2.1.6 Over longer periods of time this risk could be much worse. Assuming the latest projections are correct and that the Scottish population could fall by 16% over the next 50 years whilst the rUK' s population falls by around 2%, scenario analysis would suggest that the total net position for Tax and Social Security could be several billion pounds worse under a CM BGA mechanism relative to a IPC mechanism by the end of that 50 year period. This could cumulatively reduce the spending power of the Scottish Budget in excess of tens of billion pounds over the next half century, assuming tax per head growth and expenditure per head growth in Scotland and the rUK remains the same.
2.1.7 Without the policy levers being devolved which would allow SG to swiftly and significantly influence population growth, such as migration policy, we do not believe it is right for the Scottish Budget to be exposed to a risk of this magnitude. We believe that this would contravene the no-detriment principle set out in the Smith Commission.
2.1.8 Tax base composition risk
2.1.9 In the words of the UK Government's own Levelling Up White Paper, geographical inequality remains a "striking feature of the UK" with "economic growth and the higher productivity which drives it…over-concentrated in specific areas, particularly the South East of England".
2.1.10 The Northern Irish Fiscal Commission recently published a comprehensive review on the case for further fiscal devolution to the Northern Irish Assembly and in doing so noted that devolution should not create unreasonable future risk as a result of the structure of the tax base. They recommended that any subsequent BGA mechanism for Northern Irish Income Tax or Stamp Duty Land Tax (Land and Buildings Transaction Tax in Scotland) should control for the budgetary risk arising from the difference in the composition of the Northern Irish tax base relative to the rUK.
2.1.11 Under current arrangements Scotland carries the budgetary risk arising from differences in the composition of the Scottish and rUK tax base – including structural differences in the income distribution, with high income earners in the UK disproportionately concentrated in London and the South-East.
2.1.12 In the Scottish Government's Medium Term Financial Strategy published in January and December 2021 we published analysis demonstrating that even if average earnings, (a key driver of tax revenues) grow equally in Scotland and the rUK, and grow symmetrically at each level of income, as long as that growth is not uniform across the income distribution then differences in the composition of the different tax bases can have a significant and material impact on the Scottish Budget (either positive or negative). We again do not believe that this is consistent with the no detriment Smith Commission principle.
2.1.13 HM Treasury have acknowledged that this risk is an issue in the Welsh Fiscal Framework which creates separate BGAs for each tax band, rather than having a single BGA covering aggregate revenue. This methodology helps protect the Welsh Budget from the differences in the composition of their tax base relative to the rUK.
2.1.14 Since these differences were already evident at the point of devolution and can only be changed very gradually over prolonged periods of time, we do not believe that the Scottish Budget should significantly gain or lose because of this risk.
2.2 To what extent do you think that the various approaches to calculating the Scottish block grant adjustments, outlined in the background note, are consistent with the Smith Commission's principles? How could the calculation of the BGAs be made more consistent with the Smith Commission principles?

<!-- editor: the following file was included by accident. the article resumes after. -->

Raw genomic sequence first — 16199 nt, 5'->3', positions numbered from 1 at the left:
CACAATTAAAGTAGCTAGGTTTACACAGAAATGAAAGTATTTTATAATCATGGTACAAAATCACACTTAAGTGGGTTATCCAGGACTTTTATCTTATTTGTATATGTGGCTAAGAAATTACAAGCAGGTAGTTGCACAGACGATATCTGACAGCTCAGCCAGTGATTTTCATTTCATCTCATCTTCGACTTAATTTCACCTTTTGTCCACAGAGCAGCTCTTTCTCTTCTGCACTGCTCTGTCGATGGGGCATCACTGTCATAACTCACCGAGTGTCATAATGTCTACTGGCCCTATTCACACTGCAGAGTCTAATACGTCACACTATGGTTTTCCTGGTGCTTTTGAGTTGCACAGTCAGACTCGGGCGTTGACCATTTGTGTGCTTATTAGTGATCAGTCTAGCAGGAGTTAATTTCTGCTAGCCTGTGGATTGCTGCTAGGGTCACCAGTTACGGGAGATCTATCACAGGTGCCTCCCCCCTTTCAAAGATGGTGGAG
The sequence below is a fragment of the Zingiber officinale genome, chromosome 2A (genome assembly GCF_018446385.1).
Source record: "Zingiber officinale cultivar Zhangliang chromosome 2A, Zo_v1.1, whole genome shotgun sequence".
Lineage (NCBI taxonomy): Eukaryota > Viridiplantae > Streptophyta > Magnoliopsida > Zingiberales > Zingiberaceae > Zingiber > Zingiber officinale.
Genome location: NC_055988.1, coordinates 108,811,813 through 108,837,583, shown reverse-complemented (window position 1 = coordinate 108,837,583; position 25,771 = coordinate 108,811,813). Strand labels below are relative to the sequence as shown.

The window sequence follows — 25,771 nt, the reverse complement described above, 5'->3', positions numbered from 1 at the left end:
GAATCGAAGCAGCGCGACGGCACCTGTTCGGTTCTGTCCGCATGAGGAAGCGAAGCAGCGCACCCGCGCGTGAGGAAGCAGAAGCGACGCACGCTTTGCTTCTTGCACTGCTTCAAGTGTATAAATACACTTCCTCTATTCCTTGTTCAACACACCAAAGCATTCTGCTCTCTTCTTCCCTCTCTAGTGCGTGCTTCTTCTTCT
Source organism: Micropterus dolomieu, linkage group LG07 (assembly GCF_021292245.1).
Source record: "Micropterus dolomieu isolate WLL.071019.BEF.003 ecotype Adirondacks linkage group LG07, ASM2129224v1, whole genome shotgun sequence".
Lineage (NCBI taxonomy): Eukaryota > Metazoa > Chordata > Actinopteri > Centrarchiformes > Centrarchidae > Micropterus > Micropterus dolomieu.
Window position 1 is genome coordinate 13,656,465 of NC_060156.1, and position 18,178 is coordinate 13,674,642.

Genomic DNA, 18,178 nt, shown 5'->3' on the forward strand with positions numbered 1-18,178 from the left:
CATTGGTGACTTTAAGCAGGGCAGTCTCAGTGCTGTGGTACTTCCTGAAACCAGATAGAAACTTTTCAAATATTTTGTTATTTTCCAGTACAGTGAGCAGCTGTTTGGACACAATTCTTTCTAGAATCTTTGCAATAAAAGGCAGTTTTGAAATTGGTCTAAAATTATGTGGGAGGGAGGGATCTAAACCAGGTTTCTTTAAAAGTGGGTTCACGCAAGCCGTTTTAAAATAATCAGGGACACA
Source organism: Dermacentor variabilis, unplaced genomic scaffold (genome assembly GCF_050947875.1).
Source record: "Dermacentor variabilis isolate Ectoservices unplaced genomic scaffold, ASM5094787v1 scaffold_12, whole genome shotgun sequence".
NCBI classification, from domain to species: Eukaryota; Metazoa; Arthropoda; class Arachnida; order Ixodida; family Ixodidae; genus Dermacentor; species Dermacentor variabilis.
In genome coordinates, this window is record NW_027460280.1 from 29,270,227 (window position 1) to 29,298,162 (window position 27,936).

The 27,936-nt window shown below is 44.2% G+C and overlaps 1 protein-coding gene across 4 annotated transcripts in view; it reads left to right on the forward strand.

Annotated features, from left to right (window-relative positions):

2.2.1 Independent academics and commentators have highlighted the difficulty in reconciling all of the principles recommended by the Smith Commission within a single BGA mechanism. The implication being that none of the BGAs are able to perfectly satisfy all of the principles simultaneously and inevitably involve trade-offs.
2.2.2 SG remains of the view that the principle of 'no detriment' must continue to be prioritised through the operation of the BGA. The additional devolution enabled by the Fiscal Framework originated in the 'offer' made to the Scottish electorate by the leaders of the parties in favour of Scotland remaining as part of the UK at the 2014 referendum.
2.2.3 Within that context it cannot be right that implementation of that offer should be accompanied by: i) the transfer of substantial fiscal risk, which SG currently lacks the levers to manage or mitigate; and ii) potentially material reductions in funding to the Scottish budget.
2.2.4 In order for SG and the Scottish Parliament to take on additional fiscal risk, there would have to be a further, meaningful transfer of fiscal and policy powers, including for example, significant additional control over tax powers, greater budgetary flexibility, and further policy responsibilities (e.g. migration policy).
2.3 To what extent do you think the various approaches to calculating the Scottish block grant adjustments shares risks between the Scottish and UK governments appropriately? To what extent do you think it is important that the allocation of risks implied by the BGA mechanism aligns with the balance of risks held under the Barnett formula?
2.3.1 Where balance of risks is concerned, SG considers that the more important issue is whether risks are matched to appropriate levers and powers.
2.3.2 The Smith Commission was clear that the Barnett Formula would continue to be used to calculate the block grant and that this was the basis for the subsequent Fiscal Framework Agreement. The Smith Commission did not require alignment between the BGA mechanism and Barnett with regard to how they allocate risks. For example, the Smith Commission did not stipulate that SG must take on population related risk in the BGA, simply because the Barnett Formula would continue to be used.